Tag Archives: wsj

E.O. Wilson does not think math is unnecessary

This piece by E.O. Wilson has been much shared and much griped about in my circles, but I think it’s a case of a provocative headline (“Great Scientist ≠ Good at Math:  discoveries emerge from ideas, not number-crunching”) prepended by the WSJ to an essay that says something much more modest and defensible.  I’d paraphrase Wilson like this.   Being good in math is like being a good writer.  Everyone agrees:

  • You can do great science and be a terrible writer;
  • Being better at writing is a worthwhile aspiration for any scientist.

The conjunction of these two statements in no way feels like a denigration of writing.  Nor is Wilson denigrating math.

I’ve said this before but it’s important so I’ll keep saying it — when you write an opinion piece for a publication, you don’t write the headline — the editors do, and they’ll put whatever loosely relevant headline will generate the most clicks.

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Stop me before I evoke again!

From Chris Rickert in Saturday’s Wisconsin State Journal, writing on Sun Prairie’s denial of a land use license to the town mosque:

It’s not often you encounter a business park condominium association and Friday call to prayers in the same context.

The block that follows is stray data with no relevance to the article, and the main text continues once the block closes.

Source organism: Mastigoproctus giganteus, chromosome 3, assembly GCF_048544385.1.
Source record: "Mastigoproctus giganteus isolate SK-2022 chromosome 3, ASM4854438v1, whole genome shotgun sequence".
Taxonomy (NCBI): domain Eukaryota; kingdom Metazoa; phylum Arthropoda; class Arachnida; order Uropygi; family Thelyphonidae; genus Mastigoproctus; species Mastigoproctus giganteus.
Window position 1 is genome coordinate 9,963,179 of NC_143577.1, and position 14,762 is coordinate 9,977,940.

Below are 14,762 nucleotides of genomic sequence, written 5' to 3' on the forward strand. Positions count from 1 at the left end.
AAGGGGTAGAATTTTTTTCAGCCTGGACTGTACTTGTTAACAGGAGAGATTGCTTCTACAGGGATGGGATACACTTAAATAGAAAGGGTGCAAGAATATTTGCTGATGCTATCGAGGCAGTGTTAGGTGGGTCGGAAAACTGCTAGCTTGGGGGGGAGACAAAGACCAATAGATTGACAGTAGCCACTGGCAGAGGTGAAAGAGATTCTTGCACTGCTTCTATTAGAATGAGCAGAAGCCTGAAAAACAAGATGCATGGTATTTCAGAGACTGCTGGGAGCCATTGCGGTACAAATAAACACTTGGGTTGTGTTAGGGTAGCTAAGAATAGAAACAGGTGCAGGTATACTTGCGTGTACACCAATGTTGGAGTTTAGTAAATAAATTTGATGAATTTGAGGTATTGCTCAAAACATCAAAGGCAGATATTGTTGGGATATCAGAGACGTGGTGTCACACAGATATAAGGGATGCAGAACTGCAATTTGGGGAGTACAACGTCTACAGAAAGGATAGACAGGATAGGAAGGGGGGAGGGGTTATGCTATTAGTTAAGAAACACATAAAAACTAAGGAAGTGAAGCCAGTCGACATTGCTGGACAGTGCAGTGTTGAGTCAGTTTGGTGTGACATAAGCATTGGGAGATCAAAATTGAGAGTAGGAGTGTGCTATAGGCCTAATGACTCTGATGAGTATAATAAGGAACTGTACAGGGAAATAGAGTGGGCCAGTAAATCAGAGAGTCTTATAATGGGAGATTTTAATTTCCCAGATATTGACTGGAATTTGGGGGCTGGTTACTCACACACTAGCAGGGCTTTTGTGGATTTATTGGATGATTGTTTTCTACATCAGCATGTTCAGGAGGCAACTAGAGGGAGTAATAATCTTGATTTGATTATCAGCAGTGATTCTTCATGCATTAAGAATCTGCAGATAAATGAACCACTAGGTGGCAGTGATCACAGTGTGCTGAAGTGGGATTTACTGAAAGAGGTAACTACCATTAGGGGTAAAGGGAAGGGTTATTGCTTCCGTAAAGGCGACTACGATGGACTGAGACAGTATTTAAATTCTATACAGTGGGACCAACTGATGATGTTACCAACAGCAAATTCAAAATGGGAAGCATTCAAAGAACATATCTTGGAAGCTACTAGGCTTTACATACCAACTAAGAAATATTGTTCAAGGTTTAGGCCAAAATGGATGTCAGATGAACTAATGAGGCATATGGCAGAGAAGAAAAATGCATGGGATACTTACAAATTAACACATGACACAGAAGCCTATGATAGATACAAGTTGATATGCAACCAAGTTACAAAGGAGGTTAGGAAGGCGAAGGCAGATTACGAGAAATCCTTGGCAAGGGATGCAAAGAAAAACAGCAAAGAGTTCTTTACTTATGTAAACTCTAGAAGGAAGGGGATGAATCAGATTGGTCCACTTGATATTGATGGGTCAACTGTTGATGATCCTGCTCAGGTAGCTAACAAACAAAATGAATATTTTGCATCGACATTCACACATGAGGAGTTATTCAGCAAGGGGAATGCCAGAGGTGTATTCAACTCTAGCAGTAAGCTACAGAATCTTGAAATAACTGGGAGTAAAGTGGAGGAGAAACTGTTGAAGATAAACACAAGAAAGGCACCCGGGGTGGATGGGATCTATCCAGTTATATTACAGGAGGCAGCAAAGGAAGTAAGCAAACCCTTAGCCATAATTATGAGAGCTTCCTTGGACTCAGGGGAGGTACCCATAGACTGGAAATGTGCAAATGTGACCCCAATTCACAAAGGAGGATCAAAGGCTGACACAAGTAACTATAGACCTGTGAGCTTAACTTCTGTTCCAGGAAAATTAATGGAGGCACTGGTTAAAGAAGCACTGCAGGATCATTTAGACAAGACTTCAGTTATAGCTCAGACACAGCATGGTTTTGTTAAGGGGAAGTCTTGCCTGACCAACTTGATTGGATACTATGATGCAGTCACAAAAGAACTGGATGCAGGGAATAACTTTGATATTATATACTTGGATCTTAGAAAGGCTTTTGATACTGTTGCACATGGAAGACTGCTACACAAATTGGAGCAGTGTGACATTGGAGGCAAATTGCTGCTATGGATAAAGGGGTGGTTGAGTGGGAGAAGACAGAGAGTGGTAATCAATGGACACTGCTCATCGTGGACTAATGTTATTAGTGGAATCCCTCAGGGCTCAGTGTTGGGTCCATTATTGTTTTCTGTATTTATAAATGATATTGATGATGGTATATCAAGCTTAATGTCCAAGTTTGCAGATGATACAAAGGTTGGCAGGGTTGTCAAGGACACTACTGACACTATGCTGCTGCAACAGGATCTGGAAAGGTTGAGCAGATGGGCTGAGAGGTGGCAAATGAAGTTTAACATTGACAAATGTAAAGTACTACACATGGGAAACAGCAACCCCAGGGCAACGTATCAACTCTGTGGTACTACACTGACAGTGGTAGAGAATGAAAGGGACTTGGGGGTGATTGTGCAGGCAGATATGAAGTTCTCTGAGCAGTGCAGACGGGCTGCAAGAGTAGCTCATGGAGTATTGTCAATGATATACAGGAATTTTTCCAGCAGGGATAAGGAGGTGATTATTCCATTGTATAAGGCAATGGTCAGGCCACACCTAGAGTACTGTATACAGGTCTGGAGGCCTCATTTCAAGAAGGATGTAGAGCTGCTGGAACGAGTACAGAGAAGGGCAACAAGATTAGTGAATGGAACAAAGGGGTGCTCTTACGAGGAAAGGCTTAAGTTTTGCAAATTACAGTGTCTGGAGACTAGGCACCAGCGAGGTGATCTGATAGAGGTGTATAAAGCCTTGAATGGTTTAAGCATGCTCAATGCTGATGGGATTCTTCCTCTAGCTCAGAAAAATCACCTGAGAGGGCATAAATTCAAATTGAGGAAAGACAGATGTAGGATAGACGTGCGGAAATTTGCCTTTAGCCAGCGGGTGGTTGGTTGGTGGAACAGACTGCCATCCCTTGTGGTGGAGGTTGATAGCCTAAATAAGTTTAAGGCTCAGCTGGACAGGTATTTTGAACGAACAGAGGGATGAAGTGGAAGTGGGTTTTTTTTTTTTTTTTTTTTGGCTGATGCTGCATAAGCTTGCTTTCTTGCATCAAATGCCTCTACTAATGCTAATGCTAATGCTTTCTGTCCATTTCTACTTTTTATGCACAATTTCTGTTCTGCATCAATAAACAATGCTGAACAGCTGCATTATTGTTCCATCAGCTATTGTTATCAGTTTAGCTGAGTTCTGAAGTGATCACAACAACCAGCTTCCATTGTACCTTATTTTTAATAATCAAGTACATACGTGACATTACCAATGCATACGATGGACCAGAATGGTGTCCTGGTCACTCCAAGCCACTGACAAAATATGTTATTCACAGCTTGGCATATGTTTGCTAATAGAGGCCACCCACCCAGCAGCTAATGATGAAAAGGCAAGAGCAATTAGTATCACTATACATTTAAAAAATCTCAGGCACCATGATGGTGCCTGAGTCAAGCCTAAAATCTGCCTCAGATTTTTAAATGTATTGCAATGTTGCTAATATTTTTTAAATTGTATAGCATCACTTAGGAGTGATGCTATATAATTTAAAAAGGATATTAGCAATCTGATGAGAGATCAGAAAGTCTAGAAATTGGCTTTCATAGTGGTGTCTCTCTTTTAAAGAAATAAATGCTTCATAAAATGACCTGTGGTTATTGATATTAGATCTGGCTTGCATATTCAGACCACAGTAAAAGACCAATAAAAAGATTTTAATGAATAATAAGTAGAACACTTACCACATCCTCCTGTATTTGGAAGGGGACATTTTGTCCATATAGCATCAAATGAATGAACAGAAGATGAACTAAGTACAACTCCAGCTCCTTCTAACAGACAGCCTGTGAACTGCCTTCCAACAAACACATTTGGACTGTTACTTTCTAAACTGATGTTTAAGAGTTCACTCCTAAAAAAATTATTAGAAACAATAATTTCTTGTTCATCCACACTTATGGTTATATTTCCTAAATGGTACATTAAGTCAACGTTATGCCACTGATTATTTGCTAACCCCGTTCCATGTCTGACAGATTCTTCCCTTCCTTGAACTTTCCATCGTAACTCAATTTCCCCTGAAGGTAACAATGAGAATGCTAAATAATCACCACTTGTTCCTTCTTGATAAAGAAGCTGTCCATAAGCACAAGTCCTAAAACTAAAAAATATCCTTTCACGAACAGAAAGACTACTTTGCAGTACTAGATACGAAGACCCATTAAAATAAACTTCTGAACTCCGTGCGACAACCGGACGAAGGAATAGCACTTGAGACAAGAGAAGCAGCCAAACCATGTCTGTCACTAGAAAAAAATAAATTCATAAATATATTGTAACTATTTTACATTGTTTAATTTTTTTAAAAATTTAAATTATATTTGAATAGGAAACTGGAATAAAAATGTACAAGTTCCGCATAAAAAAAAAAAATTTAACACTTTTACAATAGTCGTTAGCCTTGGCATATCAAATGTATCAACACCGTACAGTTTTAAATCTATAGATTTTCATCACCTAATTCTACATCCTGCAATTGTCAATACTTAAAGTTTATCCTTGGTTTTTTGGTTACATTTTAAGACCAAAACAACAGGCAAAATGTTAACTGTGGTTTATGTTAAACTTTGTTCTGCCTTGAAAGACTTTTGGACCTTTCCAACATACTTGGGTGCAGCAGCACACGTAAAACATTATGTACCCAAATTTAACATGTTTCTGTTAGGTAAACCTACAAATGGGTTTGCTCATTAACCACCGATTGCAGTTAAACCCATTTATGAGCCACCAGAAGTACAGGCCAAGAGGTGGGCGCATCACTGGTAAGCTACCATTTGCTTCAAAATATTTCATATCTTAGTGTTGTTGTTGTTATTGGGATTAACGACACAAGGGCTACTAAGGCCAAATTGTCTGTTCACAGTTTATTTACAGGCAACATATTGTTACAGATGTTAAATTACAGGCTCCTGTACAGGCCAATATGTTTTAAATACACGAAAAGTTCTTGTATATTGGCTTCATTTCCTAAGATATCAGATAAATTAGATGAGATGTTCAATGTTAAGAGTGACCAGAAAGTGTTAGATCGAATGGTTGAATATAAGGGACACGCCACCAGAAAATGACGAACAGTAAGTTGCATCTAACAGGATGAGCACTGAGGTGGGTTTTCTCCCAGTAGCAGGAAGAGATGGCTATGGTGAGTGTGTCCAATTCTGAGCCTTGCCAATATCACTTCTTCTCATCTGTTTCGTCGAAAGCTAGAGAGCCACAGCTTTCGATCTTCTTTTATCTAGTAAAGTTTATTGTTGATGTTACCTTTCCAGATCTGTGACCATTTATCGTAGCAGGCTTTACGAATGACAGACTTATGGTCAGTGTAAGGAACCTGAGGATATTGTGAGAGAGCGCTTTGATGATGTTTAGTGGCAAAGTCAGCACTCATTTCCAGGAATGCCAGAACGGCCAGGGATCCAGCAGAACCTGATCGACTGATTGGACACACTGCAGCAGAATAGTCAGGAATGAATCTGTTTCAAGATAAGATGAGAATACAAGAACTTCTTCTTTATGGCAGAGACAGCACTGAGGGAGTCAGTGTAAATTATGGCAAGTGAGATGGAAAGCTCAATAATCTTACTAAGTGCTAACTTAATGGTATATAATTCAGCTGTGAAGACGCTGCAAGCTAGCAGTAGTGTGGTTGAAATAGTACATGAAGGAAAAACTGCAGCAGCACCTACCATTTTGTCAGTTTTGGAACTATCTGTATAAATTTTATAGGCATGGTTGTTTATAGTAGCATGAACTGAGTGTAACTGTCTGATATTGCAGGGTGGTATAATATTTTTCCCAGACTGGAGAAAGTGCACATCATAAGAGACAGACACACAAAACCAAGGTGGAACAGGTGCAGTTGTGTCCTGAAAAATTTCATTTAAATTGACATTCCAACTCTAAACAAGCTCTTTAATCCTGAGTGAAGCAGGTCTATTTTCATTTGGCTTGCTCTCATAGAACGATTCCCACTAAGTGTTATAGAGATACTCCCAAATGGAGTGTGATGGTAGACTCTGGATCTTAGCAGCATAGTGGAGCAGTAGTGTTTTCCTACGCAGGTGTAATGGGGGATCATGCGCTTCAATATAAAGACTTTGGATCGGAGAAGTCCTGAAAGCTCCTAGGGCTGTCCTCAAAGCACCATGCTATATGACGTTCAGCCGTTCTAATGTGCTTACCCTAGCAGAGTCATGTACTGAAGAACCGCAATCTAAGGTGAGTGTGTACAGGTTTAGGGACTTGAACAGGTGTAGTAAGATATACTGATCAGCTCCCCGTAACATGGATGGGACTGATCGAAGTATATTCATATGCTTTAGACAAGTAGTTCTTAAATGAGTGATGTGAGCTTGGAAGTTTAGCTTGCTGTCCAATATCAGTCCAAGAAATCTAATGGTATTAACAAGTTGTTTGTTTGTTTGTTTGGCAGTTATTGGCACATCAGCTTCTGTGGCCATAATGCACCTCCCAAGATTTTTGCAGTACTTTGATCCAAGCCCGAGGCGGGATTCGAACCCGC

The first is pure ex-urban Americana, evoking images of identically nondescript buildings, large parking lots and easy access to a major highway.

The second is worlds away, evoking images of rows of dark-skinned men kneeling in unison, Arabic broadcast over bad PA systems, even terrorism.

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Prof’s skills add up to Hollywood gig!

So opines Doug Moe in the Wisconsin State Journal, which has a nice interview with me in tomorrow’s paper. Look closely and you’ll see that Ken Ribet has a photo credit!

In case anyone’s coming here from the WSJ and wants to read some of the things mentioned there: you can buy my book here. You can read my Slate columns here, including my thoughts on Barry Bonds and the placebo effect. The best pizza in Berkeley (or anywhere) is Cheeseboard, and the best ice cream in Cambridge (or anywhere) is Christina’s, as described in The Restaurant Hall of Fame.

To a guy like me, for whom “get this paper done in a hurry” means “within the next three months,” Moe’s output of five punchy columns a week is really startling. If you’re not already reading him, check out his recent columns on the surprising difficulty of street-naming and vanity plates too hot for the DOT.

Despite Moe’s lightning speed, his article gets the facts right. Well, except one: I do not “nurse” my coffee. Cold coffee is gross.

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